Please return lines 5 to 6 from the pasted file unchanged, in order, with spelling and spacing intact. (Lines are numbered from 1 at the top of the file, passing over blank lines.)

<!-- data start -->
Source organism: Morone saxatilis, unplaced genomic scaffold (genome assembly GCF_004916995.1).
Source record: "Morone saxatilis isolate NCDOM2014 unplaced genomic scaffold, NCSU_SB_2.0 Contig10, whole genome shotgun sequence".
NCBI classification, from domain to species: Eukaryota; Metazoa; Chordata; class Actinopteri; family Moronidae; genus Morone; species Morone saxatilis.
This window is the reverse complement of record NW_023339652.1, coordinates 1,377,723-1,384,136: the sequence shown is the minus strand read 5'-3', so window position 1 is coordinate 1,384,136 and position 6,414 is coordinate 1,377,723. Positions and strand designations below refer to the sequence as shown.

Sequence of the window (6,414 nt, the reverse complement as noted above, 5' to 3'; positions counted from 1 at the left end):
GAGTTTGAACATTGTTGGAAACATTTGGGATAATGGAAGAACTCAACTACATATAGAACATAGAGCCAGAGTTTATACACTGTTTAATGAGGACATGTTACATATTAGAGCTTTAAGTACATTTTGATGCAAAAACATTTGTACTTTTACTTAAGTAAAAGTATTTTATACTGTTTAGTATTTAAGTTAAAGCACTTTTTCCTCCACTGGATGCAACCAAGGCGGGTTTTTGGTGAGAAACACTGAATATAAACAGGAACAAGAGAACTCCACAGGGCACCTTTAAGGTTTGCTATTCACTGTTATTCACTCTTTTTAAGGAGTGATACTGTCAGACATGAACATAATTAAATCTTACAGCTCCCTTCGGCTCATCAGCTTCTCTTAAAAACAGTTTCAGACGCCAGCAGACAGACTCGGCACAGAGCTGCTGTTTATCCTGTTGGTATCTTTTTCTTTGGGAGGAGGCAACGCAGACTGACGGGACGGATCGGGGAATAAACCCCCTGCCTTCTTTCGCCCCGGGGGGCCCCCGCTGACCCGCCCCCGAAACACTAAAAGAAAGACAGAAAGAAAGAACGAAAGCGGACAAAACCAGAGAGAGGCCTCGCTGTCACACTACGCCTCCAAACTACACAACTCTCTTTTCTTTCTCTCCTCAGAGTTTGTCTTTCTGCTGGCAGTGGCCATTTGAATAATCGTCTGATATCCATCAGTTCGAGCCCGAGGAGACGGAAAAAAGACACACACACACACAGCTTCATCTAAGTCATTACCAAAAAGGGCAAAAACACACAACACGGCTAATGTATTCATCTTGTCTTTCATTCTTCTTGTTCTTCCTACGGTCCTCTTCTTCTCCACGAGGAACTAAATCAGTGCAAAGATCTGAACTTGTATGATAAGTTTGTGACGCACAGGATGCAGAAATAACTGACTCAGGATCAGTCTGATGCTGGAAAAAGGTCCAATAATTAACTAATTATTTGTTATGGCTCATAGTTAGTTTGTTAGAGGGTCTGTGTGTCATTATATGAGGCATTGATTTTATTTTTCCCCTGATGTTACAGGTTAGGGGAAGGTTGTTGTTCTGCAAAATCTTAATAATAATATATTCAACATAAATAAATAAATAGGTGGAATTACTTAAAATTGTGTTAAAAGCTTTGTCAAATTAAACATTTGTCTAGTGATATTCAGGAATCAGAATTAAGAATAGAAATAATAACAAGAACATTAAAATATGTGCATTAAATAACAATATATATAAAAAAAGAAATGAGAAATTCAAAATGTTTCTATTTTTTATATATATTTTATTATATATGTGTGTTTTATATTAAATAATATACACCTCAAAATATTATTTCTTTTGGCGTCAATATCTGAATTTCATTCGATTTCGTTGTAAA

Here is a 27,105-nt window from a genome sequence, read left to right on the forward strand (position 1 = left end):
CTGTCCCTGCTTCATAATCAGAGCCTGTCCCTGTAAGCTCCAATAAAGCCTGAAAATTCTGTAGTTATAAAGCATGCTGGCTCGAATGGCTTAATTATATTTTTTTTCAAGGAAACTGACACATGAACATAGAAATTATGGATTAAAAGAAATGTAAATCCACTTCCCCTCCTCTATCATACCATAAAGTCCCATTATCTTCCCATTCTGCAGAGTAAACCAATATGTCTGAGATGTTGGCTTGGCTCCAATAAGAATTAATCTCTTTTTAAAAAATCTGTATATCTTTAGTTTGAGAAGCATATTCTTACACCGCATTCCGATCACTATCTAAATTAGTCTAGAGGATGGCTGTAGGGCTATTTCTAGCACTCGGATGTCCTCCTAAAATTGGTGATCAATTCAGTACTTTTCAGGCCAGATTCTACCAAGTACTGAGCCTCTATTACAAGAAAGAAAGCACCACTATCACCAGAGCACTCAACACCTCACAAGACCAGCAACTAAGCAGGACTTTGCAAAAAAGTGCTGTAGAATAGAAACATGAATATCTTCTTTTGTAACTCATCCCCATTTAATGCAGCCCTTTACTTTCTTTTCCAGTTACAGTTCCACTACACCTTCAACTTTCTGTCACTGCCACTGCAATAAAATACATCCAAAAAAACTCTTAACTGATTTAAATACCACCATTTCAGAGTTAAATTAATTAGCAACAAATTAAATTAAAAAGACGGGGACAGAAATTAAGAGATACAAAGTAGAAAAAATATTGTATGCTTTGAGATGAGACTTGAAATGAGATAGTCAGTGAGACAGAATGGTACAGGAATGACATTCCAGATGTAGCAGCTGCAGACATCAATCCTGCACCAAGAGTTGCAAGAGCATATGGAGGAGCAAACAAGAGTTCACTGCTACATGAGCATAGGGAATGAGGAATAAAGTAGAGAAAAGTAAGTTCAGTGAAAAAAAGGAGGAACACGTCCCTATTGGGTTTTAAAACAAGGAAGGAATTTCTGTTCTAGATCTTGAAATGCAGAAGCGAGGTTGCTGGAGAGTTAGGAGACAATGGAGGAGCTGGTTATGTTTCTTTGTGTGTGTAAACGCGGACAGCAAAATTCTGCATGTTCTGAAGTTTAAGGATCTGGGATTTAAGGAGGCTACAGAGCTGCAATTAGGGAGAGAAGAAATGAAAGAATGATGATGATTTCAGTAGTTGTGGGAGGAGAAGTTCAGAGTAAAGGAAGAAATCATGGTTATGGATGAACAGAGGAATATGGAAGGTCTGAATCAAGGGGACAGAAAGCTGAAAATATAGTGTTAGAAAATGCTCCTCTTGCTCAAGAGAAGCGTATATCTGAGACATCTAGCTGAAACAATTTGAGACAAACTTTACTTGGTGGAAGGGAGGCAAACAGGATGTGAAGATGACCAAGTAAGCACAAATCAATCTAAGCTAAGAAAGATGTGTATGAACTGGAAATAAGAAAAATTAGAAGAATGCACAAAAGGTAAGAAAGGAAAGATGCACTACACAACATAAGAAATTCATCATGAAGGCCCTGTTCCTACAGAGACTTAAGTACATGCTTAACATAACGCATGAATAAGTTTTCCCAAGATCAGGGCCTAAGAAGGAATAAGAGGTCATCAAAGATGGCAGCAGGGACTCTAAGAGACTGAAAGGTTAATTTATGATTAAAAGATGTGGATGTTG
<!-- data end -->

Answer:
Sequence of the window (6,414 nt, the reverse complement as noted above, 5' to 3'; positions counted from 1 at the left end):
GAGTTTGAACATTGTTGGAAACATTTGGGATAATGGAAGAACTCAACTACATATAGAACATAGAGCCAGAGTTTATACACTGTTTAATGAGGACATGTTACATATTAGAGCTTTAAGTACATTTTGATGCAAAAACATTTGTACTTTTACTTAAGTAAAAGTATTTTATACTGTTTAGTATTTAAGTTAAAGCACTTTTTCCTCCACTGGATGCAACCAAGGCGGGTTTTTGGTGAGAAACACTGAATATAAACAGGAACAAGAGAACTCCACAGGGCACCTTTAAGGTTTGCTATTCACTGTTATTCACTCTTTTTAAGGAGTGATACTGTCAGACATGAACATAATTAAATCTTACAGCTCCCTTCGGCTCATCAGCTTCTCTTAAAAACAGTTTCAGACGCCAGCAGACAGACTCGGCACAGAGCTGCTGTTTATCCTGTTGGTATCTTTTTCTTTGGGAGGAGGCAACGCAGACTGACGGGACGGATCGGGGAATAAACCCCCTGCCTTCTTTCGCCCCGGGGGGCCCCCGCTGACCCGCCCCCGAAACACTAAAAGAAAGACAGAAAGAAAGAACGAAAGCGGACAAAACCAGAGAGAGGCCTCGCTGTCACACTACGCCTCCAAACTACACAACTCTCTTTTCTTTCTCTCCTCAGAGTTTGTCTTTCTGCTGGCAGTGGCCATTTGAATAATCGTCTGATATCCATCAGTTCGAGCCCGAGGAGACGGAAAAAAGACACACACACACACAGCTTCATCTAAGTCATTACCAAAAAGGGCAAAAACACACAACACGGCTAATGTATTCATCTTGTCTTTCATTCTTCTTGTTCTTCCTACGGTCCTCTTCTTCTCCACGAGGAACTAAATCAGTGCAAAGATCTGAACTTGTATGATAAGTTTGTGACGCACAGGATGCAGAAATAACTGACTCAGGATCAGTCTGATGCTGGAAAAAGGTCCAATAATTAACTAATTATTTGTTATGGCTCATAGTTAGTTTGTTAGAGGGTCTGTGTGTCATTATATGAGGCATTGATTTTATTTTTCCCCTGATGTTACAGGTTAGGGGAAGGTTGTTGTTCTGCAAAATCTTAATAATAATATATTCAACATAAATAAATAAATAGGTGGAATTACTTAAAATTGTGTTAAAAGCTTTGTCAAATTAAACATTTGTCTAGTGATATTCAGGAATCAGAATTAAGAATAGAAATAATAACAAGAACATTAAAATATGTGCATTAAATAACAATATATATAAAAAAAGAAATGAGAAATTCAAAATGTTTCTATTTTTTATATATATTTTATTATATATGTGTGTTTTATATTAAATAATATACACCTCAAAATATTATTTCTTTTGGCGTCAATATCTGAATTTCATTCGATTTCGTTGTAAA